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New research suggests that restricting eating to a limited window of time each day may not only help with managing a healthy weight, but it may boost organ health too. Portra/Getty Images
  • A new study has found that time-restricted feeding (TRF) can affect the gene activity of mice.
  • Throughout the body, 22 different types of tissues were affected.
  • Time-restricted eating (TRE) has been found to have numerous positive benefits on human health.
  • The researchers’ findings could potentially help guide therapeutic TRE in humans.

A new study published in the journal Cell Metabolism reports that time-restricted feeding (TRF) — also known as time-restricted eating (TRE) when it applies to humans — was found to have effects on gene activity in mice.

Altogether the effects were exhibited in 22 different tissue types throughout the body, including the heart, lungs, liver, brain, and gut.

“Nearly 80% of all genes show differential expression or rhythmicity under TRF in at least one tissue,” according to the study authors.

They suggest that future work could guide the use of TRE to treat various disease conditions in humans.

Shereen Jegtvig, a nutritionist and author who teaches at the University of Bridgeport in Connecticut, explained that time-restricted eating is a common form of intermittent fasting (IF), which involves eating only during specific hours of the day and fasting for the rest of the time.

“Other forms of IF are more difficult and include fasting for a full day now and then or restricting calorie intake to about 500 or so every other day,” said Jegtvig.

Lead author of the study, Satchidananda Panda, PhD, who holds the Rita and Richard Atkinson Chair at the Salk Institute for Biological Studies in La Jolla, CA, described TRE as limiting calorie intake to a specific, regular period of time each day, leaving a 12- to 18-hour window when no nutrients are consumed.

Panda further noted, “There is no explicit limit on energy intake during eating hours. TRE allows water consumption outside of the designated eating window, but in some cases, non-caloric beverages such as unsweetened tea or black coffee are permitted.”

He additionally suggested that the fasting window should be customized to the individual based on their sleep time and schedule.

Panda added that since the fasting community often uses the terms “intermittent fasting” or “IF” to refer to regimens other than time-restricted eating, TRE (or TRF for animal studies) is the most accurate term to use. [M]ost scientific studies use this term, and curious minds can search this term to find peer-reviewed scientific publications.”

Panda said that while previous research had focused on linking TRF/TRE to a fairly small number of genes in the liver, their study greatly expanded on this work by looking at 22 different organs and brain regions, as well as all genes in the genome.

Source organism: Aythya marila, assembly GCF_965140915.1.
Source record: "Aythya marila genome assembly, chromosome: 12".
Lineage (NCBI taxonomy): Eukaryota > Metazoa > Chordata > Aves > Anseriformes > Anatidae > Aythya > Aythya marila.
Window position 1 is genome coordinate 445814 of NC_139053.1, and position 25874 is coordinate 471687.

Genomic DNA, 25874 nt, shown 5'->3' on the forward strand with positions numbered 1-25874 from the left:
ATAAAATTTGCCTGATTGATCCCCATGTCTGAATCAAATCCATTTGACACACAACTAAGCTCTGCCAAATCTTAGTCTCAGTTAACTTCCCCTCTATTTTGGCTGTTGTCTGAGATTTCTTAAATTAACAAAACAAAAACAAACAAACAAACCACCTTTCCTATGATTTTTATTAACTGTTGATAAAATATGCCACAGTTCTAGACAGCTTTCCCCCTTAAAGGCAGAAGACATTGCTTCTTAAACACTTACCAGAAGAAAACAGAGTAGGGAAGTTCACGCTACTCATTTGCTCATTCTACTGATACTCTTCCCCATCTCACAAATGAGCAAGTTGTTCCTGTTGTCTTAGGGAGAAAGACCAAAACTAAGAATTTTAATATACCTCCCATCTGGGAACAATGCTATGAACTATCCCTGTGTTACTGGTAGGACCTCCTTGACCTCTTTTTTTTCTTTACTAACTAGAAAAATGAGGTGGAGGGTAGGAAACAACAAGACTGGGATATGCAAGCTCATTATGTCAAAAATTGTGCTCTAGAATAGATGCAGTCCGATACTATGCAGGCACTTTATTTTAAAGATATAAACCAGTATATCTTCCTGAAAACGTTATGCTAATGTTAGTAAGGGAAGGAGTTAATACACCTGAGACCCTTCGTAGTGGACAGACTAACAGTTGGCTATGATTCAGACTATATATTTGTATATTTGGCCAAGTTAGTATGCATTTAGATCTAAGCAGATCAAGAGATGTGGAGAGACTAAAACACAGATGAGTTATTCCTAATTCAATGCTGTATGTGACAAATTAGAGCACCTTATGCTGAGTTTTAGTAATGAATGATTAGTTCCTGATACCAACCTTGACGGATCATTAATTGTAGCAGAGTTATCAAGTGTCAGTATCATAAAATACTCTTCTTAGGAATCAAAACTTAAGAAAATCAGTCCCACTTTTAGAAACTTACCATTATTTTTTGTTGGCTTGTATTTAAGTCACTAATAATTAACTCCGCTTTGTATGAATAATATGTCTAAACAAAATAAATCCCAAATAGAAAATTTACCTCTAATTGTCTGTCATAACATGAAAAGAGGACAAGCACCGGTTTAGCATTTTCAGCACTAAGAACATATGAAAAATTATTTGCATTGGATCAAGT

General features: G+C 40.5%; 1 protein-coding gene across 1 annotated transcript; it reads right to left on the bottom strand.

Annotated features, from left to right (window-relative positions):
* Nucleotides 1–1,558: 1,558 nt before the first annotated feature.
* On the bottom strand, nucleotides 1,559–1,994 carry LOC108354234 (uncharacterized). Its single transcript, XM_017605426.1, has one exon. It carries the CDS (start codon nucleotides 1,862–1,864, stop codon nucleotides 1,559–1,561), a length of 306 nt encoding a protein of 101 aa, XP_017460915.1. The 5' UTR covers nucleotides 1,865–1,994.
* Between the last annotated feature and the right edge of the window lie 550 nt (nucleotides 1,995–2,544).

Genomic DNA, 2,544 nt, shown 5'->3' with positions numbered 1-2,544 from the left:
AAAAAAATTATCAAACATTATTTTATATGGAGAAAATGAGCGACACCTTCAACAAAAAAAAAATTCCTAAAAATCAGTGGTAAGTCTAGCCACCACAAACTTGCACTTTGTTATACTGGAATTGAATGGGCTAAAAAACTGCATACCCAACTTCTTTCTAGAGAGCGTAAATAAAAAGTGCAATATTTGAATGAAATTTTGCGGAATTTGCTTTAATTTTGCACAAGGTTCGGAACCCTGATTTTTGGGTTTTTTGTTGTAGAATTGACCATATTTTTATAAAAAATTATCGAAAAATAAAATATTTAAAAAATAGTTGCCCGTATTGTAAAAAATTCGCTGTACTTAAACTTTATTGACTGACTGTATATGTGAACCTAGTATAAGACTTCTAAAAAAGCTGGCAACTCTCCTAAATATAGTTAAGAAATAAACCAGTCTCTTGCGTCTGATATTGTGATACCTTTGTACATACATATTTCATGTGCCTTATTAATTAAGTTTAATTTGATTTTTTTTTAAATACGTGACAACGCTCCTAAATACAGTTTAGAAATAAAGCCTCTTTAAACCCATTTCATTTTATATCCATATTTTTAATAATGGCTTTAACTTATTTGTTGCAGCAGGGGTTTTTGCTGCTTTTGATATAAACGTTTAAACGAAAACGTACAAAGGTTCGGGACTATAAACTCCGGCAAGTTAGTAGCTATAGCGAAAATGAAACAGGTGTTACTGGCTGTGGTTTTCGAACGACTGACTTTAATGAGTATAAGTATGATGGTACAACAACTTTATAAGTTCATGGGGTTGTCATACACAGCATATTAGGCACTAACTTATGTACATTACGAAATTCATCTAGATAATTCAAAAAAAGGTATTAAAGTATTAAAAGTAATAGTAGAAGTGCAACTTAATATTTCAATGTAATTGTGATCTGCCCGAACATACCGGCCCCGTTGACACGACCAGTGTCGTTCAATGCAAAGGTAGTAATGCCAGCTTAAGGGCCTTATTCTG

To do this, Panda and his team allowed a control group of mice to eat as much as they desired while another group was only allowed to consume food during a 9-hour feeding window.

All mice were fed a diet corresponding to a Western diet in humans, and all were supplied with the same number of calories.

At the 7-week mark, the researchers took samples from the designated organs and brain regions of the mice every 2 hours extended over a 24-hour period.

What they found was that, compared with the controls, the TRF mice experienced genomic responses in nearly all tissues and brain regions.

“These changes indicate TRF improves autophagy, mitochondria function, DNA damage repair, proteostasis, RNA folding, fatty acid oxidation, glycolysis, gluconeogenesis, and many more,” said Panda. “These pathways also predict TRF may benefit by reducing the risk for atherosclerosis, kidney disease, dysbiosis, and various gut diseases.”

Panda noted that TRE/TRF has previously been shown to have multiple potential benefits for human health.

“[It] has been shown to prevent, better manage, or in some cases reverse several health conditions,” Panda said.

That list includes but is not limited to conditions such as:

  • glucose intolerance
  • insulin resistance
  • hypertension
  • dyslipidemia
  • fatty liver disease
  • chronic inflammation
  • sleep disorders
  • age-dependent declines in cardiac function

Jegtvig added that time-restricted eating can also help with weight loss because it reduces the amount of time that you can eat.

“It may also affect insulin and appetite hormone levels, but most of the effect is probably from reducing calories even though counting calories isn’t necessary,” she said.

Jegtvig further noted that small studies suggest it may improve the risk factors for metabolic syndrome and heart disease, although this may be a side effect of the weight loss itself rather than something specific about TRE.

Jegtvig concluded by advising that if you are going to practice TRE or any other form of IF, the feeding window shouldn’t be seen as an opportunity to indulge in unhealthy food.

“While there should be a place for occasional snacks and treats in your diet, it’s important to nourish yourself with healthy foods,” she said.